The Transport ministry will establish a firm to operate the 64 high-capacity buses aimed at easing traffic in Nairobi, officials have said.
Transport Cabinet Secretary James Macharia said the firm will have representation from the public and the private sector, ending speculations as to who will manage the buses to be imported at a cost of Sh1.6bn.
“We are forming a special company to run and manage the buses. All stakeholders will be represented,” said Mr Macharia.
The Bus Rapid Transport (BRT) system is generally designed to improve a city’s public transport network relative to conventional buses.
In Kenya, the government is set to launch six BRT corridors in Nairobi.
Priority corridors are the Jomo Kenyatta International Airport (JKIA) to Likoni, James Gichuru-Rironi and Bomas to Ruiru roads.
Other motorways also identified include Ngong Road — Juja, Mama Lucy — T-Mall and Balozi to Imara roads.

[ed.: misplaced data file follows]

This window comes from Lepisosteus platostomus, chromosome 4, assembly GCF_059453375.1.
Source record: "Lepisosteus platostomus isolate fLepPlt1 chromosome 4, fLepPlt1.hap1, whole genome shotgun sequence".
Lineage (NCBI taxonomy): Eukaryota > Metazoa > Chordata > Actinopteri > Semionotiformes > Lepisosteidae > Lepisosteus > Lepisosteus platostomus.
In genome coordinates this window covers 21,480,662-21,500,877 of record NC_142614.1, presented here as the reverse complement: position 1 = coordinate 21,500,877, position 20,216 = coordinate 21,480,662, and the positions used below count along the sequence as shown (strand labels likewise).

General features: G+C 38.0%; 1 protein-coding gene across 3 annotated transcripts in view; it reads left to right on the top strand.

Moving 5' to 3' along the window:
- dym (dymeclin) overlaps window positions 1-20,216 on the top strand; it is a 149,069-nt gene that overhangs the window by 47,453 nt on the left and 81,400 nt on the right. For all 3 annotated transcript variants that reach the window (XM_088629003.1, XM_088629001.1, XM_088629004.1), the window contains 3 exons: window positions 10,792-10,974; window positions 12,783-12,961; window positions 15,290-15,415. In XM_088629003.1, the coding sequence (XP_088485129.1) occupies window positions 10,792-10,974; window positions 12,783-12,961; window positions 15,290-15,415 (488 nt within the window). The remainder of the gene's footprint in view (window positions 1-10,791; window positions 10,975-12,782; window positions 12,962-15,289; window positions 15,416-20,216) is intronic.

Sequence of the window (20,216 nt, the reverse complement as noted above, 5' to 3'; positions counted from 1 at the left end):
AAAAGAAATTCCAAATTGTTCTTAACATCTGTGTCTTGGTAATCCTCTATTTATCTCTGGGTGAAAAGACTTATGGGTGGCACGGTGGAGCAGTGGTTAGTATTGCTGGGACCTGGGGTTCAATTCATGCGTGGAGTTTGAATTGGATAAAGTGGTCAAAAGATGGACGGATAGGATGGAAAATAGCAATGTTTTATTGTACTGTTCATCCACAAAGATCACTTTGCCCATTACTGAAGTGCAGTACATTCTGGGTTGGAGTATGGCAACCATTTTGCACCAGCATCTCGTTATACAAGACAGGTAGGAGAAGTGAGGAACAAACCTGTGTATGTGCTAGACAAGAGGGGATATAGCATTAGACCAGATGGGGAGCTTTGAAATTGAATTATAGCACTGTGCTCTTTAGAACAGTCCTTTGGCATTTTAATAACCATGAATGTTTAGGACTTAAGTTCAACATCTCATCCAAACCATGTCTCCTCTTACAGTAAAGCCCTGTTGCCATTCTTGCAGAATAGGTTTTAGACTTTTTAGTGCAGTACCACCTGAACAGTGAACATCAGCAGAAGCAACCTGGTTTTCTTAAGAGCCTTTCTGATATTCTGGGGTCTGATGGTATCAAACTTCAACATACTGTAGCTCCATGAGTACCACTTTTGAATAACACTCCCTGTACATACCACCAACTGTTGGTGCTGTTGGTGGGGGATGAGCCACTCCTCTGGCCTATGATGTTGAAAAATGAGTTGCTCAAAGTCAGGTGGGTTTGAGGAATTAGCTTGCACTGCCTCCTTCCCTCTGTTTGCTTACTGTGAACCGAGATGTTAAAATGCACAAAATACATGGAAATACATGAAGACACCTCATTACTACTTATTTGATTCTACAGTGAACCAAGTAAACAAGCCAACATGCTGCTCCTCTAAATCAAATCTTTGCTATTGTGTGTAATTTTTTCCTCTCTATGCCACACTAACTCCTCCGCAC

At their optimum capacity, the corridors are expected to hold up to 950 high capacity buses reducing travel time and cost by up to 70 percent.
Plans to establish a special purpose vehicle to manage the buses come barely a few days after Kenya cut the import orders by half in favour of buying some from local assemblers.
Kenya had planned to buy 64 bus rapid transit (BRT) vehicles from South Africa but will now acquire 32 and the other half locally.
This comes after the Treasury allocated Sh5.53 billion to be used in the construction of special lanes for the high-capacity buses in efforts to decongest Nairobi roads.
Dar es Salaam became the first city in East Africa to launch a BRT system, which has helped ease public transport. Dar es Salaam completed the first phase of the 21km rapid transit system, which has five terminals, 27 stations, seven feeder and three connector stations. About 140 buses operate daily on the special lanes.